In states like Texas and Florida, Americans see Republican governors struggling to keep up with an intensifying pandemic crisis, while simultaneously prohibiting mask requirements and vaccine mandates that would help make a difference as the virus spreads.
But it's one thing for GOP governors to use heavy handed tactics against city officials and school districts; it's something else to see them push around businesses, too.
In Texas, this week, owners of two restaurants in Austin announced plans to require indoor diners to show proof of at least a first round of vaccinations against COVID-19. As the Austin American-Statesman reported, it didn't take long for state officials to push back.
Two days after announcing a new policy that required indoor diners to provide proof of at least one round of COVID-19 vaccination, sister restaurants Launderette and Fresa's changed their policy after receiving a phone call and letter from the Texas Alcoholic Beverage Commission alerting them that they were in violation of Section 14 of Senate Bill 968.
The statute in question refers to a policy created by Texas Republican lawmakers to prohibit businesses from requiring proof of vaccination. Those who fail to comply risk losing state licenses that are needed to keep businesses' doors open.
In this case, the restaurant owners were told they had no choice in the matter, so they reversed course to avoid closure.
This caught my eye in part because it's part of a larger pattern. In recent months, we've also seen Florida Gov. Ron DeSantis (R) clash with cruise ship operators, who tend to be a pretty important voice in the Sunshine State's tourism industry. As NBC News reported in the spring, executives at companies such as Norwegian Cruise Line have said the governor's policy would make it harder for them to safely return to the seas. Their concerns were hardly surprising: as was obvious before 2020, a virus can spread quickly among people confined to a boat.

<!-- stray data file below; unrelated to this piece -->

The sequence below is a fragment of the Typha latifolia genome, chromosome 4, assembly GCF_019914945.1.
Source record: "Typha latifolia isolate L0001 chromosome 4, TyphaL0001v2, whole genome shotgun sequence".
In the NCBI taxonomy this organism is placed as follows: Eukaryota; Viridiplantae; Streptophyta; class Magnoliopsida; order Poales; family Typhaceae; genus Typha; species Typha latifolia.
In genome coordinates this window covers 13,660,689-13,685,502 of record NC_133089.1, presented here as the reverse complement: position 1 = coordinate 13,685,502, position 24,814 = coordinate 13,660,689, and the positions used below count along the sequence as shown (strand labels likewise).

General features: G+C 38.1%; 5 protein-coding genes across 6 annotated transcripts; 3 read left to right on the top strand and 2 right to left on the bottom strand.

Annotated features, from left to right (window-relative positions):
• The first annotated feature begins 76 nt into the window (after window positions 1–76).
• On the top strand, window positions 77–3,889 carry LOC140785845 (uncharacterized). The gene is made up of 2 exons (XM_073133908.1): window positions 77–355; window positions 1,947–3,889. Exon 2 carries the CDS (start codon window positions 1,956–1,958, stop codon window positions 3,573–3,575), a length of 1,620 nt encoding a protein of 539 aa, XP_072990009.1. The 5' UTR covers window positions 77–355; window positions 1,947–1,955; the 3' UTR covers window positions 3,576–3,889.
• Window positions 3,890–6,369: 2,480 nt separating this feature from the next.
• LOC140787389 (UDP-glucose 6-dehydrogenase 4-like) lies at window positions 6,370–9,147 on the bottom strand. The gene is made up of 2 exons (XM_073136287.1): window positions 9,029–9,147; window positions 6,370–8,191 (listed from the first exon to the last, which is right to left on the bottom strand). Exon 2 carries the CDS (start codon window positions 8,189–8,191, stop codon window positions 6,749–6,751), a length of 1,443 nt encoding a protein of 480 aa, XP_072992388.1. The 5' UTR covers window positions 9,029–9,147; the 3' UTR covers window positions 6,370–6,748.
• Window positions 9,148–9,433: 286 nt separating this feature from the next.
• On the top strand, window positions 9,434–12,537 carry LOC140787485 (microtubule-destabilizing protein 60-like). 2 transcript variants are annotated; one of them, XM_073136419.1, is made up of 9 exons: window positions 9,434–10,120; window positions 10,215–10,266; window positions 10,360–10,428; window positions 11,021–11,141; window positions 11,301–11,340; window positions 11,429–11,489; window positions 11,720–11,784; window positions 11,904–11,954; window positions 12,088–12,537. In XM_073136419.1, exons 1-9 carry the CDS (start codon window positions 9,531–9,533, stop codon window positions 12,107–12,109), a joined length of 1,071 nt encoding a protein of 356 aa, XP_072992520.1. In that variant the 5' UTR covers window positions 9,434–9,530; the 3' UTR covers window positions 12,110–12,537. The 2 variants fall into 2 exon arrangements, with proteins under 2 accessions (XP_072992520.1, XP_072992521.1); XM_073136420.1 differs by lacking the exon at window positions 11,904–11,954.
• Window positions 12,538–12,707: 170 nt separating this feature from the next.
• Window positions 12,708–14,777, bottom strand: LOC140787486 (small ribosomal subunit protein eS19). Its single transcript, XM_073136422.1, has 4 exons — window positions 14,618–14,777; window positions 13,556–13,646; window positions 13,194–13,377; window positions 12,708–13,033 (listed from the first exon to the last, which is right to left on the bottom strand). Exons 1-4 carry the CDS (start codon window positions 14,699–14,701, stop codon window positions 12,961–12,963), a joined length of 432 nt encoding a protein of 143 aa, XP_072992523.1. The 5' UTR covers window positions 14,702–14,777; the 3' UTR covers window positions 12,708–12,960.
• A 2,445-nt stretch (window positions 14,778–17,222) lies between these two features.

DeSantis effectively told the ship operators to meet his demands anyway.
Taking a step back, there are a few relevant dimensions to a story like this.
First, it's hard not to notice that, as far as many Republicans are concerned, if a business wants to deny service to an LGBTQ couple, the rights of those business owners must be protected at all costs, but if a business wants to deny service to the unvaccinated, that's an intolerable outrage.
Second, a staple of Republican orthodoxy for generations is an unshakable belief in the free market and the power of decision-making in the private sector. It's curious to see those principles get pushed aside during a pandemic when business owners want to take steps to protect the public and their customers.
And finally, when it comes to mask requirements and vaccine mandates, many Republicans balk, insisting that the only tolerable policy is one built on personal "choices."
What was less obvious was the fine print: business owners who make choices Republicans don't like should expect punishment.